Sunday, March 2, 2014

Giovanni Battista Belzoni and the Egyptian Adventure

Giovanni Battista Belzoni
On March 2, 1818, Prolific Italian explorer Giovanni Battista Belzoni - also known as 'The Great Belzoni' - discovered the burial chamber of Pharaoh Khafra in the 2nd of the large pyramid's of Giza. But, like in all the other burial chambers in the great pyramids, the sarcophagus was empty.

Belzoni was born in Padua as the son of a barber. At the age of 16, he moved to Rome in order to work there, but after the French troops occupied the city n 1798, he moved to the Netherlands where he became a barber himself as well. However, only three years later, the Italian had to continue his journey to England in order to avoid being send to jail. He met a young woman called Sarah Bane and together, they joined a traveling circus. They performed exhibitions at fairs as well as on the streets of London and even joined several shows at  Astley's amphitheatre.

Along with his circus, Belzoni left England in 1812. They toured across Europe, performing in Spain, Portugal, and Sicily. In the following period, he went to Malta, where he met Ismael Gibraltar, an emissary of Muhammad Ali. Belzoni, who increased his interest in hydraulics during his time in Rome, wanted to show Ali a hydraulic machine that he invented by himself for raising the waters of the Nile River. His demonstration went by smooth, but still the project was not approved.

Belzoni was now without a job, but willing to continue his travels. He was supported by the famous orientalist Johann Ludwig Burckhardt to travel to Egypt. He got the permission by Henry Salt, Egypt's British consul to travel to the Ramesseum at Thebes, from where he removed with great skill the colossal bust of Ramesses II, commonly called "the Young Memnon". The piece weighs more than 7 tons and it took 130 men to tow it to the river in over two weeks. The Young Memnon is on this day still a very prominent display at the British Museum.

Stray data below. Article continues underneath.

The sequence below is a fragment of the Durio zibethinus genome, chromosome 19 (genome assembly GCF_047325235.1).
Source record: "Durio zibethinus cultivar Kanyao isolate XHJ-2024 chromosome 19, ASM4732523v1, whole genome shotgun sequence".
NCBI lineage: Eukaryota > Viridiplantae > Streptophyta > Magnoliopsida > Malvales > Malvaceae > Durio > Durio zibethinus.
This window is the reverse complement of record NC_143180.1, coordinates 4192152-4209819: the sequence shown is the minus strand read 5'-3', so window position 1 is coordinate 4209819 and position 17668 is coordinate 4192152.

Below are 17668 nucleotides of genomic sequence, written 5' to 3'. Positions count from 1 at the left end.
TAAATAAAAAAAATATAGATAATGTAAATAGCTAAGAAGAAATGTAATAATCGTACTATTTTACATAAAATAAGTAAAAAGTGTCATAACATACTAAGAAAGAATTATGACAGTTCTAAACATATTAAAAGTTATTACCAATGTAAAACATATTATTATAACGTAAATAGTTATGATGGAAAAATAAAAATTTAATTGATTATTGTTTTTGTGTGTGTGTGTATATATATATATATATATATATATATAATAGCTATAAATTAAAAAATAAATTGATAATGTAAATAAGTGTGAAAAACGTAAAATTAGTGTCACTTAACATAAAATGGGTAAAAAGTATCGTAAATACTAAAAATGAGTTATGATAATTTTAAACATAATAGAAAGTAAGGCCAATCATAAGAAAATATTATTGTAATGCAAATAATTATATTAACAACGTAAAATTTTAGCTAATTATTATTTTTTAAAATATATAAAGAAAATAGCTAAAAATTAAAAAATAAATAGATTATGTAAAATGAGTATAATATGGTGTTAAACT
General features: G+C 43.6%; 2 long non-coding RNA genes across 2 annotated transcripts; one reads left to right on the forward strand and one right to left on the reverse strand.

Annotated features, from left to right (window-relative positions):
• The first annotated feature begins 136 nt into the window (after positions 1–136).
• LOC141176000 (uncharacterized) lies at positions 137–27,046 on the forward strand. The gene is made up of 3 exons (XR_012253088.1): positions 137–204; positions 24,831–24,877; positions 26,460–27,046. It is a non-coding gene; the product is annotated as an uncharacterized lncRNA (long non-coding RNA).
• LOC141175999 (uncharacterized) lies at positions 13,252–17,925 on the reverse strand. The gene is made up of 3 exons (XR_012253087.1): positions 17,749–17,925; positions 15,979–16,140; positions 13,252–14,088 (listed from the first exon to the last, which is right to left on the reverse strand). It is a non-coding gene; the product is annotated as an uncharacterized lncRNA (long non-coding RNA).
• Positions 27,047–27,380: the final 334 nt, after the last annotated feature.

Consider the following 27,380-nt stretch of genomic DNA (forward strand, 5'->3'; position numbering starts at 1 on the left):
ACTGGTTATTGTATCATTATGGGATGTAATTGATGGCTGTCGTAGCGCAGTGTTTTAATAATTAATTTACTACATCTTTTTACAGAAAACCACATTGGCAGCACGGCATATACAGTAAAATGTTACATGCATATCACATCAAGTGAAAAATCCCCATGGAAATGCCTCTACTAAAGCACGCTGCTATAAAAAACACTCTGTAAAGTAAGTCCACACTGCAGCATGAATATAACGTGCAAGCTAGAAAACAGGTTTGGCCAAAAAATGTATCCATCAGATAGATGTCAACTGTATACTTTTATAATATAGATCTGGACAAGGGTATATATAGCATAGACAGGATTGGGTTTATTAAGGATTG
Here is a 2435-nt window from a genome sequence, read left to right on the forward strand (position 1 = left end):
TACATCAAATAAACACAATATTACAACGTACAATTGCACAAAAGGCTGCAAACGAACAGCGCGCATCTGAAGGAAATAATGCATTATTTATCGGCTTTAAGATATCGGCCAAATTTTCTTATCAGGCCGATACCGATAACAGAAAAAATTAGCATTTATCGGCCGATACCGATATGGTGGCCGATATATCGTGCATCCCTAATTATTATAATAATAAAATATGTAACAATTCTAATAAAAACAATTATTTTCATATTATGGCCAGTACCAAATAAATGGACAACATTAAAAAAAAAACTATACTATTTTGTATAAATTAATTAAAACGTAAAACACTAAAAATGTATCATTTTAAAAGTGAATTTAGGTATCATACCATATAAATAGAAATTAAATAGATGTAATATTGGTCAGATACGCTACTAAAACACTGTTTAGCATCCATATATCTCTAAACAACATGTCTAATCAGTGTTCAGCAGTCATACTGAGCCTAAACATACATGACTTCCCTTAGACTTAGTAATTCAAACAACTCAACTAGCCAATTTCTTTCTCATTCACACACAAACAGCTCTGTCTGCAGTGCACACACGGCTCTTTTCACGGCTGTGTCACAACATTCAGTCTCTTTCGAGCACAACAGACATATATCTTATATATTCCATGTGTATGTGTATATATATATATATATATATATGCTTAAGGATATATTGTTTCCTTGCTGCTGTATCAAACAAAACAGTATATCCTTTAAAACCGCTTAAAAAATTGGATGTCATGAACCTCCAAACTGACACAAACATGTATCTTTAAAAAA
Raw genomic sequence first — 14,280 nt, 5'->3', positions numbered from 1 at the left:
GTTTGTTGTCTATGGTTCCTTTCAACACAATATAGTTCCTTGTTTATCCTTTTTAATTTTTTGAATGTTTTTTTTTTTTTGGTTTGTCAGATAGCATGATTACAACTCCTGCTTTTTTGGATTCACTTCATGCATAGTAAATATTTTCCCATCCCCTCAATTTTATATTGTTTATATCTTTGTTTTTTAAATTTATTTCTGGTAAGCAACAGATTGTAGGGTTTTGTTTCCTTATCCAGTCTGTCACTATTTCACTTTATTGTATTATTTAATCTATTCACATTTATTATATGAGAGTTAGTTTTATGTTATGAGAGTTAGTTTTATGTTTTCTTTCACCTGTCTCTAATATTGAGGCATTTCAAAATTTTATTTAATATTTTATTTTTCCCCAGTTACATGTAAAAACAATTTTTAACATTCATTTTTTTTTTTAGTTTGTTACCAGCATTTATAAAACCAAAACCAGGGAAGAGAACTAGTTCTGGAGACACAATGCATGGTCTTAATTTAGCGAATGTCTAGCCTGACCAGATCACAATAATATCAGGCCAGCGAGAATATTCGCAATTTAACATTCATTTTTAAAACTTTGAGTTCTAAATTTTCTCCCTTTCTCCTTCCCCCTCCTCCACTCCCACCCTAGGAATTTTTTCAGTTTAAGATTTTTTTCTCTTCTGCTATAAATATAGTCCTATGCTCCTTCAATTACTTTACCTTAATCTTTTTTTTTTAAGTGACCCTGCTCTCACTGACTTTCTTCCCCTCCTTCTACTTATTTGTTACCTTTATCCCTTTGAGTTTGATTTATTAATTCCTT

During his travels, Belzoni also managed to expand his investigations to the great temple of Edfu. It is one of the best preserved temples in Egypt and is dedicated to the falcon god Horus. The inscription on the walls gave a great impression on the languages, myths and religion during the Greco-Roman period. Furtherly, Belzony managed to visit Elephantine, an island in the Nile River with several important archeological sites and Philae, an island in Lake Nasser. In 1818, Belzoni was the first known to penetrate into the second pyramid of Giza, where he discovered the famous burial chamber of Khafra.

One year later, the Great Belzoni returned to England in order to publish writings about his many travels and adventures titled "Narrative of the Operations and Recent Discoveries within the Pyramids, Temples, Tombs and Excavations in Egypt and Nubia, &c". However, in 1823, Belzoni set out for West Africa willing to visit Timbuktu, but due to problems at the border of Morocco, he chose the Guinea route. After reaching the Kingdom of Benin, Giovanni Battista Belzoni passed away due to on this day unknown reasons. Richard Francis Burton later claimed, that the Italian explorer was murdered. 

 At yovisto, you may be interested in a video on 'The Great Belzoni'.



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